Scientists, including from a lab of a Bertarelli Foundation Chair at EPFL, have helped three amputees merge with their bionic prosthetic legs as they climb over various obstacles without having to look. The amputees report using and feeling their bionic leg as part of their own body, thanks to sensory feedback from the prosthetic leg that is delivered to nerves in the leg’s stump. Djurica Resanovic lost his leg in a motorbike accident several years ago which resulted in amputation above the knee. Thanks to novel neuroprosthetic leg technology, Resanovic was successfully merged with his bionic leg during clinical trials in Belgrade, Serbia.
“After all of these years, I could feel my leg and my foot again, as if it were my own leg,” reports Resanovic about the bionic leg prototype. “It was very interesting. You don’t need to concentrate to walk, you can just look forward and step. You don’t need to look at where your leg is to avoid falling.”
Walking with instinct again
Scientists from a European consortium led by Swiss Institutions, ETH Zurich and EPFL spin-off SensArs Neuroprosthetics, with clinical trials in collaboration with institutions in Belgrade, Serbia, successfully characterized and implemented bionic leg technology with three amputees. The results appear in today’s issue of Science Translational Medicine.
“We showed that less mental effort is needed to control the bionic leg because the amputee feels as though their prosthetic limb belongs to their own body,” explains Stanisa Raspopovic, ETH Zurich professor and co-founder of EPFL spin-off SensArs Neuroprosthetics, who led the study.
He continues, “This is the first prosthesis in the world for above-knee leg amputees equipped with sensory feedback. We show that the feedback is crucial for relieving the mental burden of wearing a prosthetic limb which, in turn, leads to improved performance and ease of use.”
Wearing a blindfold and earplugs, Resanovic could feel his bionic leg prototype thanks to sensory information that was delivered wirelessly via electrodes surgically placed into the stumps’ intact nervous system. These electrodes pierce through the intact tibial nerve instead of wrapping around it. This approach has already proven to be efficient for studies of the bionic hand led by Silvestro Micera, co-author of the publication, EPFL’s Bertarelli Foundation Chair in Translational Neuroengineering, professor of Bioelectronics at Scuola Superiore Sant’Anna, and co-founder of SensArs Neuroprosthetics.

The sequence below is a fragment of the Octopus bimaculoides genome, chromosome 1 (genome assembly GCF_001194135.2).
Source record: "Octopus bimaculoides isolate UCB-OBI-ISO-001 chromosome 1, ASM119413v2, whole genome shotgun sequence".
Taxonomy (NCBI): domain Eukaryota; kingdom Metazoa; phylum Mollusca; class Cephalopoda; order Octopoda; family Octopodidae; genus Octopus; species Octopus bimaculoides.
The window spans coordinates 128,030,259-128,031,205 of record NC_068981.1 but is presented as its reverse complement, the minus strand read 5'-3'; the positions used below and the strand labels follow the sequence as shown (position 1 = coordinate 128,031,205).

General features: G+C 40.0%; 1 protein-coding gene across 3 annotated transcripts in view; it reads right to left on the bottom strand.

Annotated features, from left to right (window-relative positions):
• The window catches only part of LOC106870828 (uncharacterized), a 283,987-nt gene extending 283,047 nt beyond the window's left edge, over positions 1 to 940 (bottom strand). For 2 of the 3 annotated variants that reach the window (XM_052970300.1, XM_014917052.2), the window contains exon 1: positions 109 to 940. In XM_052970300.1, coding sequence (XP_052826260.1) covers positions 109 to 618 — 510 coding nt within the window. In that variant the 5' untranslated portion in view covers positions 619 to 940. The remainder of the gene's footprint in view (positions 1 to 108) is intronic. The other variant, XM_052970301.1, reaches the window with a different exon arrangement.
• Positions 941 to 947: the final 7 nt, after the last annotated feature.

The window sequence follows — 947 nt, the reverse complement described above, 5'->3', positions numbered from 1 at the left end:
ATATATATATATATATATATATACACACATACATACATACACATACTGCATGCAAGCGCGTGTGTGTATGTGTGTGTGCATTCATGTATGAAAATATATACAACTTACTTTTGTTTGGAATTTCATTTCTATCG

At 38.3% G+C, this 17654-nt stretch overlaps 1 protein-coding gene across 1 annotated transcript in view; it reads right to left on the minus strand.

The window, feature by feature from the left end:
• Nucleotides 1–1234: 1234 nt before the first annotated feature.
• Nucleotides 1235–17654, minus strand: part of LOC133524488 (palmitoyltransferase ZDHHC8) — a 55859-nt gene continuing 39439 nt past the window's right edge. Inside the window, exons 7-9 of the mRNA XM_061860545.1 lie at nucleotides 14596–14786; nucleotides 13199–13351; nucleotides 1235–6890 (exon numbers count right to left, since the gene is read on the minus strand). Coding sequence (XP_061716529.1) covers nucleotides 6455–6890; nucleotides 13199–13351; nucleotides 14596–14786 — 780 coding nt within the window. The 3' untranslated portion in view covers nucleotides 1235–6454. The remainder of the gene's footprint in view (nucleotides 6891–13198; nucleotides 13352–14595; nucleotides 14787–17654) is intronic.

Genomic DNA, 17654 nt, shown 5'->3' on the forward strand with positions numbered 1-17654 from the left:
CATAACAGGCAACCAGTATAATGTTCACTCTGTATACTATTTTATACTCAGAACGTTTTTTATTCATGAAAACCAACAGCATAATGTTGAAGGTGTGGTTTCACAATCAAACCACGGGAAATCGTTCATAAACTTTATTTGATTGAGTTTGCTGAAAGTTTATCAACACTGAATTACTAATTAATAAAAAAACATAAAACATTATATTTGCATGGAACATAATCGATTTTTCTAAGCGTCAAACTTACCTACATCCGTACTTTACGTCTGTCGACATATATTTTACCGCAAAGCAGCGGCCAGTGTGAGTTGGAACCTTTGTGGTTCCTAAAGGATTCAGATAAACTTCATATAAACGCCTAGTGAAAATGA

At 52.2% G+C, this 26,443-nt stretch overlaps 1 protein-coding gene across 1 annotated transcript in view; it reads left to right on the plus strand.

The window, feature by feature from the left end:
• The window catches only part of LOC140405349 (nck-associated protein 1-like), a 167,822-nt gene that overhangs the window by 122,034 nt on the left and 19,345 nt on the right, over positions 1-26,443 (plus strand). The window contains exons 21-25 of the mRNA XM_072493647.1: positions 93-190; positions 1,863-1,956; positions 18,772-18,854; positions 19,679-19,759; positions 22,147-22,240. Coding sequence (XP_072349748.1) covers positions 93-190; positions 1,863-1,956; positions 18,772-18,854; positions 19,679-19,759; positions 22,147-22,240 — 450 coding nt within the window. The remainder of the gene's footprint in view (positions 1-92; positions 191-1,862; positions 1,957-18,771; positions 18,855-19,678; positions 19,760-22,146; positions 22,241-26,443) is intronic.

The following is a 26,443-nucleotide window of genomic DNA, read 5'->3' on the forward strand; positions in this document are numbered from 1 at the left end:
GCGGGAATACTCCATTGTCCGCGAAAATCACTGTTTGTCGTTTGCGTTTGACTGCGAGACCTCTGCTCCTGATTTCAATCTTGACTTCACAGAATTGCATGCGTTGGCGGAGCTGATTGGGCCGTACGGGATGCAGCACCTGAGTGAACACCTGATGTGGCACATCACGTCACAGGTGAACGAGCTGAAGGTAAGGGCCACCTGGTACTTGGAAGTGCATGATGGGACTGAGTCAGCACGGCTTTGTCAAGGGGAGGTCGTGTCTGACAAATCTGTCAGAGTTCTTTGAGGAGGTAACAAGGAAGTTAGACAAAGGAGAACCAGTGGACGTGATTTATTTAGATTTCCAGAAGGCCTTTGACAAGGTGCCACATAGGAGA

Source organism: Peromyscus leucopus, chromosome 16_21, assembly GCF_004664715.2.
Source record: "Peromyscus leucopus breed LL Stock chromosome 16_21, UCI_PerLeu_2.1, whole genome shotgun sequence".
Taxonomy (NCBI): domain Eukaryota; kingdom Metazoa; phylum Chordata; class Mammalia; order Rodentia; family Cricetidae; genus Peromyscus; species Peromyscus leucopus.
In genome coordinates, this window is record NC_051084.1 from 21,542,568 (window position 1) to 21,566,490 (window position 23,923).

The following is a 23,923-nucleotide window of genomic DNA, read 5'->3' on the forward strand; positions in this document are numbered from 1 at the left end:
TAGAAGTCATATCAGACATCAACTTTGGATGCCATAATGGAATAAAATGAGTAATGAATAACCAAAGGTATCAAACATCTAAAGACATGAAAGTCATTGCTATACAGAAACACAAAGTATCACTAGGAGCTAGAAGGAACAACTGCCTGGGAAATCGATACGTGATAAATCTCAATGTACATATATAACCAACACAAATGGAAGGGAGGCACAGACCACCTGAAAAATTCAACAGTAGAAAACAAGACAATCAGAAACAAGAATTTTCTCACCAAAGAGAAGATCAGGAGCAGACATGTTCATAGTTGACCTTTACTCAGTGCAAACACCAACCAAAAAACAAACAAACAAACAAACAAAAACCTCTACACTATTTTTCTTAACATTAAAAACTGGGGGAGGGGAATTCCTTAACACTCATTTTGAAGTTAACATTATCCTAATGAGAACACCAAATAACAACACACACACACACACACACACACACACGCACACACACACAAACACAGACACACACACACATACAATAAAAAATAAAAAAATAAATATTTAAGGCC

Resanovic continues, “I could tell when they touched the [big toe], the heel, or anywhere else on the foot. I could even tell how much the knee was flexed.”
Resanovic is one of three leg amputees, all with transfemoral amputation, who participated in a three-month clinical study to test new bionic leg technology which literally takes neuroengineering a step forward, providing a promising new solution for this highly disabling condition that affects more than 4 million people in Europe and in the United-States.
Thanks to detailed sensations from sole of the artificial foot and from the artificial knee, all three patients could maneuver through obstacles without the burden of looking at their artificial limb as they walked. They could stumble over objects yet mitigate falling. Most importantly, brain imaging and psychophysical tests confirmed that the brain is less solicited with the bionic leg, leaving more mental capacity available to successfully complete the various tasks.
These results complement a recent study that demonstrated the clinical benefits of the bionic technology, like reducing phantom limb pain and fatigue.
Bionic leg: from prototype to product
“We develop the sensory feedback technology to augment prosthetic devices,” explains Francesco Petrini, CEO and co-founder of SensArs Neuroprosthetics, and who is guiding an effort to bring these technologies to market. “An investigation longer than 3 months, with more subjects, and with in-home assessment, should be executed to provide more robust data to draw clinically significant conclusions about an improvement of the health and quality of life of patients.” This project was funded in part by the NCCR Robotics and by the Bertarelli Foundation.
How the bionic leg works: connection between body and machine
The fundamental neuroengineering principle is about merging body and machine. It involves imitating the electrical signals that the nervous system would have normally received from the person’s own, real leg. Specifically, the bionic leg prototype is equipped with 7 sensors all along the sole of the foot and 1 encoder at the knee that detects the angle of flexion. These sensors generate information about touch and movement from the prosthesis. Next, the raw signals are engineered via a smart algorithm into biosignals which are delivered into the stump’s nervous system, into the tibial nerve via intraneural electrodes, and these signals reach the brain for interpretation.
Intraneural electrodes are key for neuroprosthetics
“We believe intraneural electrodes are key for delivering bio-compatible information to the nervous system for a vast number of neuroprosthetic applications. Translation to the market is just around the corner,” explains Silvestro Micera, co-author of the publication, EPFL’s Bertarelli Foundation Chair in Translational Neuroengineering, professor of Bioelectronics at Scuola Superiore Sant’Anna, and co-founder of SensArs Neuroprosthetics. Micera continues to innovate in the field of translational neuroscience using intraneural electrodes, like the bionic hand, optic nerve stimulation, and vagus nerve stimulation for heart-transplant patients..